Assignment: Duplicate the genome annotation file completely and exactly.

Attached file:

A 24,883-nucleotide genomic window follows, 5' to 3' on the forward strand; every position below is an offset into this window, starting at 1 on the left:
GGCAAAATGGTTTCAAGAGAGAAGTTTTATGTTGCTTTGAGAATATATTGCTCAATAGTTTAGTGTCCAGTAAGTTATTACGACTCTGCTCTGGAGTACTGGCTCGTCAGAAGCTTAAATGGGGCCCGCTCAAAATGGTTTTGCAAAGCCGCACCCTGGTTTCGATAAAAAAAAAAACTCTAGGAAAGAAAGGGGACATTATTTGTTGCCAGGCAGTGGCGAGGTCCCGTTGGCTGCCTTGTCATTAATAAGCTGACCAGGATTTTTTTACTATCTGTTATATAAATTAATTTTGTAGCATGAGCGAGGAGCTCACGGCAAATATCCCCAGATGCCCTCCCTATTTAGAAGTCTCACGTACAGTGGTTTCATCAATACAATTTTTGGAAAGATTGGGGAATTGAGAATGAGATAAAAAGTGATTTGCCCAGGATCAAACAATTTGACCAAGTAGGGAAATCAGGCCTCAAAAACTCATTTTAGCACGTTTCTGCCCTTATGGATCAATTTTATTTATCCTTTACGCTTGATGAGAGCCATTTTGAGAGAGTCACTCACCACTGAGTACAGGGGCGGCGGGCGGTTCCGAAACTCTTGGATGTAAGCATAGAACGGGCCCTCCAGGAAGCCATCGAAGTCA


A 24,883-nucleotide genomic window follows, 5' to 3' on the forward strand; every position below is an offset into this window, starting at 1 on the left:
GGCAAAATGGTTTCAAGAGAGAAGTTTTATGTTGCTTTGAGAATATATTGCTCAATAGTTTAGTGTCCAGTAAGTTATTACGACTCTGCTCTGGAGTACTGGCTCGTCAGAAGCTTAAATGGGGCCCGCTCAAAATGGTTTTGCAAAGCCGCACCCTGGTTTCGATAAAAAAAAAAACTCTAGGAAAGAAAGGGGACATTATTTGTTGCCAGGCAGTGGCGAGGTCCCGTTGGCTGCCTTGTCATTAATAAGCTGACCAGGATTTTTTTACTATCTGTTATATAAATTAATTTTGTAGCATGAGCGAGGAGCTCACGGCAAATATCCCCAGATGCCCTCCCTATTTAGAAGTCTCACGTACAGTGGTTTCATCAATACAATTTTTGGAAAGATTGGGGAATTGAGAATGAGATAAAAAGTGATTTGCCCAGGATCAAACAATTTGACCAAGTAGGGAAATCAGGCCTCAAAAACTCATTTTAGCACGTTTCTGCCCTTATGGATCAATTTTATTTATCCTTTACGCTTGATGAGAGCCATTTTGAGAGAGTCACTCACCACTGAGTACAGGGGCGGCGGGCGGTTCCGAAACTCTTGGATGTAAGCATAGAACGGGCCCTCCAGGAAGCCATCGAAGTCA